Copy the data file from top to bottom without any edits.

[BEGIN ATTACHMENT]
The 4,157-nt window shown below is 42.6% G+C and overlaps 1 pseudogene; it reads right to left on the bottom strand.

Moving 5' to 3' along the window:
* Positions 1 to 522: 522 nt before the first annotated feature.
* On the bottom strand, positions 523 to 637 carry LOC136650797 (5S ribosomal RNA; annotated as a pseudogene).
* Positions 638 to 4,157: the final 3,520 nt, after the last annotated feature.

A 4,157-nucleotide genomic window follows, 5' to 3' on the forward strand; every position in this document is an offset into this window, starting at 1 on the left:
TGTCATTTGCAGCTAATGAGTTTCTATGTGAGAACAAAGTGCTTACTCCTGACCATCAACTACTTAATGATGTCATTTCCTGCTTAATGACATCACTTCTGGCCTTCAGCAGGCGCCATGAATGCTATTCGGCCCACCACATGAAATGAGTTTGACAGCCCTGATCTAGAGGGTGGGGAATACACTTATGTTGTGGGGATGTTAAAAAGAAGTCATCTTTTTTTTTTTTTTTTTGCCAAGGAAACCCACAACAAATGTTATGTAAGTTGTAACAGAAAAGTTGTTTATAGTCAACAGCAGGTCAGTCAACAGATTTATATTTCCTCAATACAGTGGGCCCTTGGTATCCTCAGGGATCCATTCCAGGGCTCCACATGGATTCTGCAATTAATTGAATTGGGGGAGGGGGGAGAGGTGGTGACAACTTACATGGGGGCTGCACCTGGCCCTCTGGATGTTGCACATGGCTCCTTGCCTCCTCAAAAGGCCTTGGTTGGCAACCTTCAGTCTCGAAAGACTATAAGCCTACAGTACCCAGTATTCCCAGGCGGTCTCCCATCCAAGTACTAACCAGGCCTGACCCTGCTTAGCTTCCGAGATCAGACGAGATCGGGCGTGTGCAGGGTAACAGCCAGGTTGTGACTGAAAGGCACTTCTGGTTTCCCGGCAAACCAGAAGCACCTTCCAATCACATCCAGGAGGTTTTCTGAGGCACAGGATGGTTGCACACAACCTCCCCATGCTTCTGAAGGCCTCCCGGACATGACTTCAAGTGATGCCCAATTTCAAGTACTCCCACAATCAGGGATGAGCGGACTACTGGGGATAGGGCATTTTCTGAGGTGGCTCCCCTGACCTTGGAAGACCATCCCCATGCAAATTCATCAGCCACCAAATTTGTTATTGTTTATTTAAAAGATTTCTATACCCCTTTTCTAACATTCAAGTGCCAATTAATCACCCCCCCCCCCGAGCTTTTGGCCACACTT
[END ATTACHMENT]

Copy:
The 4,157-nt window shown below is 42.6% G+C and overlaps 1 pseudogene; it reads right to left on the bottom strand.

Moving 5' to 3' along the window:
* Positions 1 to 522: 522 nt before the first annotated feature.
* On the bottom strand, positions 523 to 637 carry LOC136650797 (5S ribosomal RNA; annotated as a pseudogene).
* Positions 638 to 4,157: the final 3,520 nt, after the last annotated feature.

A 4,157-nucleotide genomic window follows, 5' to 3' on the forward strand; every position in this document is an offset into this window, starting at 1 on the left:
TGTCATTTGCAGCTAATGAGTTTCTATGTGAGAACAAAGTGCTTACTCCTGACCATCAACTACTTAATGATGTCATTTCCTGCTTAATGACATCACTTCTGGCCTTCAGCAGGCGCCATGAATGCTATTCGGCCCACCACATGAAATGAGTTTGACAGCCCTGATCTAGAGGGTGGGGAATACACTTATGTTGTGGGGATGTTAAAAAGAAGTCATCTTTTTTTTTTTTTTTTTGCCAAGGAAACCCACAACAAATGTTATGTAAGTTGTAACAGAAAAGTTGTTTATAGTCAACAGCAGGTCAGTCAACAGATTTATATTTCCTCAATACAGTGGGCCCTTGGTATCCTCAGGGATCCATTCCAGGGCTCCACATGGATTCTGCAATTAATTGAATTGGGGGAGGGGGGAGAGGTGGTGACAACTTACATGGGGGCTGCACCTGGCCCTCTGGATGTTGCACATGGCTCCTTGCCTCCTCAAAAGGCCTTGGTTGGCAACCTTCAGTCTCGAAAGACTATAAGCCTACAGTACCCAGTATTCCCAGGCGGTCTCCCATCCAAGTACTAACCAGGCCTGACCCTGCTTAGCTTCCGAGATCAGACGAGATCGGGCGTGTGCAGGGTAACAGCCAGGTTGTGACTGAAAGGCACTTCTGGTTTCCCGGCAAACCAGAAGCACCTTCCAATCACATCCAGGAGGTTTTCTGAGGCACAGGATGGTTGCACACAACCTCCCCATGCTTCTGAAGGCCTCCCGGACATGACTTCAAGTGATGCCCAATTTCAAGTACTCCCACAATCAGGGATGAGCGGACTACTGGGGATAGGGCATTTTCTGAGGTGGCTCCCCTGACCTTGGAAGACCATCCCCATGCAAATTCATCAGCCACCAAATTTGTTATTGTTTATTTAAAAGATTTCTATACCCCTTTTCTAACATTCAAGTGCCAATTAATCACCCCCCCCCCCGAGCTTTTGGCCACACTT